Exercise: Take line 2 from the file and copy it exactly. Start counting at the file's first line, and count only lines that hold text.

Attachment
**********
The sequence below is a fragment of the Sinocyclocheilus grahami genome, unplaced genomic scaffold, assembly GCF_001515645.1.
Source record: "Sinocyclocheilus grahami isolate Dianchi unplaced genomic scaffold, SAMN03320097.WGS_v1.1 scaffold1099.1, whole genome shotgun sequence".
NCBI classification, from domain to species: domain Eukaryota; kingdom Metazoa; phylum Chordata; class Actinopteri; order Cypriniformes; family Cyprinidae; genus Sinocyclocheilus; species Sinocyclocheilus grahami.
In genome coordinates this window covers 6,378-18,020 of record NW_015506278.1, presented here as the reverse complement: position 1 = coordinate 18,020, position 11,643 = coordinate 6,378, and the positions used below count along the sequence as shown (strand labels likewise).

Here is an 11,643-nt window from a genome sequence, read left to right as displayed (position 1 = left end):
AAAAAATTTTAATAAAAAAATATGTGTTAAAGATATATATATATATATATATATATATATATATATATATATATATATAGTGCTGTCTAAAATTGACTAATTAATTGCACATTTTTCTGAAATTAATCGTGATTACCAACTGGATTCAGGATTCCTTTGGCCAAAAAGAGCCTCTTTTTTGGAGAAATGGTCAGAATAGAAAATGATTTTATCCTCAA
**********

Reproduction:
Source record: "Sinocyclocheilus grahami isolate Dianchi unplaced genomic scaffold, SAMN03320097.WGS_v1.1 scaffold1099.1, whole genome shotgun sequence".